On studying abroad and what it really means to ‘find your balance’

I haven’t updated my blog in weeks, a month to be precise, and half of the semester is already over – as impossible as both of these facts seem to me, they are unfortunately true. The concept of time, it appears, is something that works differently here compared to home. There never seems to be enough of it – be it to catch up with university work, to go out and explore the city (never mind the country) or to meet up with friends whom I’ll have to say goodbye to in less than two months. For many students, Erasmus is the getaway car from adult life where university obligations are thrown into the trunk with duct-tape wrapped over their mouths. And since the blind awe of the first weeks has surely but slowly started to fade and my eyes have grown used to the shine, I decided to take a minute and reflect on this last month, on what it’s really like to study at the University of Edinburgh.

Even though I haven’t written a blog post in a while, I spent a lot of time thinking about what the best metaphor would be to describe my daily life to friends and family at home. Many weeks went by until I finally found a way to put my feelings into words because it took me just as long to settle into something vaguely similar to a routine, a kind of stability I’m still struggling to maintain. And the reason for that, my clumsy metaphor, is that studying here feels like running a marathon at double speed – you’ve practiced for years, you know your limits, but only after a few minutes in, you realise that this is not the kind of run you’ve been training for. Instead of starting slowly and gearing up towards the end, you have to give it your all from the first minute onwards and you don’t know if your strength will be enough. Alright, you must think now, tone it down a notch because this isn’t ‘Chariots of Fire’, and you’d be absolutely right. I’d never go for a run, never mind on a beach in shorts in the Scottish autumn.

Of course, I knew what I was getting myself into. Before I applied for my Erasmus semester, I channelled my inner Sherlock Holmes to find out everything I could about my first choice of university, and I knew that Edinburgh would be by far the most demanding. It is, after all, quite rightfully one of the top 20 universities in the world.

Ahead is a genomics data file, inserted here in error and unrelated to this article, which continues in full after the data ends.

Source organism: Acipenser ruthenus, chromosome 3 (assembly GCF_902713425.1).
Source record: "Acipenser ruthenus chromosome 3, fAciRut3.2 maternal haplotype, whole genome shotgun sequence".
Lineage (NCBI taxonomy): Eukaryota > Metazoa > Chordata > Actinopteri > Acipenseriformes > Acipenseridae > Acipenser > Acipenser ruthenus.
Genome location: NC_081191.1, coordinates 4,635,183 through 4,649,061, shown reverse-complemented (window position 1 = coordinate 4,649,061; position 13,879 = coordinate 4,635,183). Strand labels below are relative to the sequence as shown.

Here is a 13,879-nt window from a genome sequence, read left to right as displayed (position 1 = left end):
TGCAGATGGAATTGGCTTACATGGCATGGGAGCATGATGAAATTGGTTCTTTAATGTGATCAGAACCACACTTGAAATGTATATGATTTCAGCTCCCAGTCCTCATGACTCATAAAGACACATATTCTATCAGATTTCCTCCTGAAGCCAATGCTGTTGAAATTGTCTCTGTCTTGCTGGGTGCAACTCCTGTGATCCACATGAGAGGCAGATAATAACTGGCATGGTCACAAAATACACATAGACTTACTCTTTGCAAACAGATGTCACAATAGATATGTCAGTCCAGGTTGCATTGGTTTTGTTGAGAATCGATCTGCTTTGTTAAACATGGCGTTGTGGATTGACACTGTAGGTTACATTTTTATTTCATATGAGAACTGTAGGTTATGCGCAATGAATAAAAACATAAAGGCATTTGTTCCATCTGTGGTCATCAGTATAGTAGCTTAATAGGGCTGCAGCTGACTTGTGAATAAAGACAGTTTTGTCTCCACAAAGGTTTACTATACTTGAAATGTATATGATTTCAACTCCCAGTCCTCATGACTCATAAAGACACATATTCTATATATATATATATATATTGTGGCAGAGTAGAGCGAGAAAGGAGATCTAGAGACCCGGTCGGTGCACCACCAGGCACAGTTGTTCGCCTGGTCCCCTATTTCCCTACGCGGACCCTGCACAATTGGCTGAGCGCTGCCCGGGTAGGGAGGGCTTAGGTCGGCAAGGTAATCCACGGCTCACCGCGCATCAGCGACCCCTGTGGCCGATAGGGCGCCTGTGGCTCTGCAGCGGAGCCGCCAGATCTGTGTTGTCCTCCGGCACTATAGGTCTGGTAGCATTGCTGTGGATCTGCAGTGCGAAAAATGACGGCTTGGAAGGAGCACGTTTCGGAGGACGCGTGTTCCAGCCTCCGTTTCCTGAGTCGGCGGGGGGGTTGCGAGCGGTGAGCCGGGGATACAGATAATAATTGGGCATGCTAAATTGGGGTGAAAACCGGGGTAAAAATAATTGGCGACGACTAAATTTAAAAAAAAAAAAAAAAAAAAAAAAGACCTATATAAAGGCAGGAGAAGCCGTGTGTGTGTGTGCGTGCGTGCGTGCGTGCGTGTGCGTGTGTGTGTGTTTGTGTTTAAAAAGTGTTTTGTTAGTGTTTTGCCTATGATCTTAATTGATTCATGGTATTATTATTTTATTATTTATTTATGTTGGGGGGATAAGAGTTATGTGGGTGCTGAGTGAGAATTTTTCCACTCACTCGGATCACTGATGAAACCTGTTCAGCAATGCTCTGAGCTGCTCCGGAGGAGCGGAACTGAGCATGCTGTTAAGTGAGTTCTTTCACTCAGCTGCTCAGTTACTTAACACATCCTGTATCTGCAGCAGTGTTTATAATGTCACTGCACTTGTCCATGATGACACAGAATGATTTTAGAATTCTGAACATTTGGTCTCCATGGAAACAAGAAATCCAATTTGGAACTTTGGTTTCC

WHAT DOES A WEEKLY SCHEDULE LOOK LIKE?

As an Erasmus student, I’m required to select three classes (min. 30 credits in total) according to my study programme and personal interests. Since I’m studying English Literature & Culture with focus on Scotland, I decided to take Conceptualising Scotland (Scottish Studies), Introduction to Gaelic Language and Culture (Celtic Studies), and Creative Writing: Prose (English Literature & Culture). Since the first two courses are first- and second-year classes, they are structured differently from Creative Writing, a third-year honours class. Conceptualising Scotland consists of three lectures a week à 50 minutes (much shorter than the weekly 90 minutes lectures at my home institution) and a tutorial session which takes place every second week. Gaelic, on the other hand, is split into a language workshop which I attend on three days a week, a lecture on the cultural and literary background taking place once a week, and a tutorial which, just like Conceptualising Scotland, alternates every second week. For first- and second-year classes, this concept of lectures and accompanying tutorials remains almost always the same. When it comes to third-year courses, e.g. Creative Writing, students are required to work more independently and much of the workload shifts from in-class practices to one’s spare time. Additionally to the 2-hours class every week, I was sorted into an Autonomous Learning Group (ALG) consisting of three to four students with whom I’m required to meet up at least once a week out of class to go over special tasks assigned in class, e.g. writing prompts, questions accompanying the reading material for the course, etc.

ESSAYS, EXAMS, AND THE IMPOSSIBLE 100%